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Kenneth Dale Irwin Jr.
Born August 5, 1969(1969-08-05)
Hometown Indianapolis, Indiana, U.S.
Died July 7, 2000 (aged 30)
Cause of death Racecar practice crash at New Hampshire Motor Speedway
Awards 1993 USAC Sprint Car Rookie of the Year

1994 USAC Silver Crown Rookie of the Year

1996 USAC National Midget Champion

1997 NASCAR Craftsman Truck Series Rookie of the Year

1998 NASCAR Winston Cup Rookie of the Year
NASCAR Sprint Cup Series statistics
87 races run over 4 years
Best cup position 19th - 1999 (Winston Cup)
First race 1997 Exide NASCAR Select Batteries 400 (Richmond)
Last race 2000 Pepsi 400 (Daytona)
Wins Top tens Poles
0 12 3
NASCAR Nationwide Series statistics
First race 1999 Coca-Cola 300 (Texas)
Last race 2000 Carquest Auto Parts 300 (Charlotte)
Wins Top tens Poles
0 4 0
NASCAR Camping World Truck Series statistics
First race 1996 Chevrolet Desert Star 300 (Phoenix)
Last race 1998 GM Goodwrench/AC Delco 200 (Phoenix)
First win 1997 Florida Dodge Dealers 400K (Homestead)
Last win 1997 Pronto Auto Parts 400K (Texas)
Wins Top tens Poles
2 11 1

Kenneth Dale Irwin, Jr. (August 5, 1969 – July 7, 2000) was a NASCAR stock car driver. He had driven in all three major of forms of NASCAR and had two total victories. Before that, he raced in the United States Auto Club against Tony Stewart who was one of his fiercest rivals. He died as a result of injuries suffered in a crash during a practice session at New Hampshire Motor Speedway.



Irwin grew up in Indianapolis, Indiana and was the 3rd youngest of four children. He began racing quarter-midgets before he was in the second grade. He graduated from Lawrence North High School in 1988 where he played varsity soccer, while continuing his career as a driver. Between 1988 and 1991, he raced for his father in the IMSA American Challenge stock car series, all while he was still a teenager.

Irwin then went on to race in USAC. He began open wheel racing in 1991. He had 7 career USAC Sprint Car Series wins, and was the series Rookie of the Year in 1993. In 1994 he was the USAC Silver Crown Series Rookie of the Year and finished second in the 1995 USAC standings. In 1996 he was the USAC National Midget Series champ. After his successful run in USAC, many open-wheel enthusiasts began comparing him to NASCAR's Jeff Gordon.[citation needed]


Irwin began his NASCAR career in the Craftsman Truck Series. He made his debut in that series in 1996 at Phoenix International Raceway, driving the #26 Ford F-150 for MB Motorsports. He started and finished 32nd after an engine failure. In his second start at Richmond International Raceway, he won the pole in the #62 Raybestos Ford and finished fifth.

He moved up to drive full-time in 1997, driving the #98 Ford for Liberty Racing. He had 2 wins, 7 Top 5, and 10 Top 10 finishes that season, on his way to a 10th place finish in the final point standings. He also won Rookie of the Year honors that season. Irwin also made his debut in the Winston Cup Series in 1997 with David Blair Motorsports at Richmond. He qualified on the outside pole and led for twelve laps, finishing in eighth place. He ran three more races with Blair that season, qualifying no worse than eleventh.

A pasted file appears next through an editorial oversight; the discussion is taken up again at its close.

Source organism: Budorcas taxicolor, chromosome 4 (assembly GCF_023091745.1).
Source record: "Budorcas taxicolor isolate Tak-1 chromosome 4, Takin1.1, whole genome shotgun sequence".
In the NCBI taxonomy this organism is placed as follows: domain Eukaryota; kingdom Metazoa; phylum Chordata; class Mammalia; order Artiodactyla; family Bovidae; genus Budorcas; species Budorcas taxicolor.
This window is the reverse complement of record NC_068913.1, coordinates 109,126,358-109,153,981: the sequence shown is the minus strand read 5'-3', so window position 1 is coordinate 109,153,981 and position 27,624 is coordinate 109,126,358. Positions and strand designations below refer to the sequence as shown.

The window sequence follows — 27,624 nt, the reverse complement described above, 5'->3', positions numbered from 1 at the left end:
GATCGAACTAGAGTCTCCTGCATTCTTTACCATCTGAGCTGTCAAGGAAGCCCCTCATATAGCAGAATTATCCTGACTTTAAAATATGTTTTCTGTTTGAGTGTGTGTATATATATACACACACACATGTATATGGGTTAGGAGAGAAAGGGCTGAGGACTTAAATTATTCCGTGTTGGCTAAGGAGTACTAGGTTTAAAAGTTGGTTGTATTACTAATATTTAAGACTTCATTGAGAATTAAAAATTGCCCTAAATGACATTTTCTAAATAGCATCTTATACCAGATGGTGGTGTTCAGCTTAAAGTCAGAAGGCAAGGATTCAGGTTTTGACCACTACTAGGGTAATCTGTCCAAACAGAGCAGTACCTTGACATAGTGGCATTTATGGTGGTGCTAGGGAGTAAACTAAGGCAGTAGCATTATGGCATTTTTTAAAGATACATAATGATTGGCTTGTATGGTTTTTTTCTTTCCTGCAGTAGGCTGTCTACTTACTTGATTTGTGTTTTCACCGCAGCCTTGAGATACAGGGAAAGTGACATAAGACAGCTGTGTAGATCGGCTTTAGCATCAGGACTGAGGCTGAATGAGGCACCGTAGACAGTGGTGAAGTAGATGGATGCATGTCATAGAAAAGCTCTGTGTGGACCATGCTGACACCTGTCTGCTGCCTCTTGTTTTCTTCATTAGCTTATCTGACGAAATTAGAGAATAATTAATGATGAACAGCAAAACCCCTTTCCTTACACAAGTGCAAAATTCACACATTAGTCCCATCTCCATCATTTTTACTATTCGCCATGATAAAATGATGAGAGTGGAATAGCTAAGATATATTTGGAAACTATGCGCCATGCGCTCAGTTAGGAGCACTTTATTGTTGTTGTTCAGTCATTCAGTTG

He won the 1998 Rookie of the Year award in the Cup Series driving the Robert Yates Racing #28 Texaco car, replacing Ernie Irvan. Irwin started the 1998 season by winning the Automobile Racing Club of America race in Daytona in February in a car owned by Yates. During that season, he had one pole, 1 Top 5, and 4 Top 10 finishes on his way to a 28th place finish in the final points standings. In 1999 he had 2 poles, 2 Top 5 and 6 Top 10 finishes and finished 19th place finish in the final points standings.

Irwin made his Busch Series debut in 1999 driving the #11 Rayovac Ford Taurus owned by his teammate, Dale Jarrett, and NFL quarterback Brett Favre. He had two fifth-place finishes in five starts, at Texas Motor Speedway and Dover International Speedway, respectively.

He is also known for one incident where he bumped into USAC rival Tony Stewart's car into the wall in the Goody's 500 at Martinsville Speedway. Stewart exited his wrecked car and tried to enter Irwin's car as it was driving under the caution flag in a show of displeasure.

In 2000, he moved to Team SABCO to drive the #42 BellSouth car. He had a single Top 10 finish, 4th at Talladega Superspeedway, in his first 17 races. He made nine starts in the Busch Series for SABCO as well, finishing ninth at Talladega.


During practice for the New England 300 at New Hampshire Motor Speedway, he slammed head on into the wall, causing his car to flip onto its side. According to fellow driver Brett Bodine speaking to CNN, the car slid along its side for a long time before rolling on its roof. Irwin likely died instantly of a basilar skull fracture. Fellow Indiana native (and rival) Tony Stewart would win the race that Sunday, and donate the trophy to Irwin's parents. [1]

Irwin's parents operate the Dare to Dream Children's Camp in New Castle, IN in his honor.


  • "Everyone has been hoping to find the next Jeff Gordon, I think we found him"--owner David Blair after the season-ending race at Atlanta Motor Speedway.


  1. ^ CNN report on YouTube

External links

Preceded by
Mike Skinner
NASCAR Rookie of the Year
Succeeded by
Tony Stewart
Preceded by
Rodney Orr
NASCAR Sprint Cup Series Fatal Accidents
Succeeded by
Dale Earnhardt

Redirecting to Kenny Irwin, Jr.


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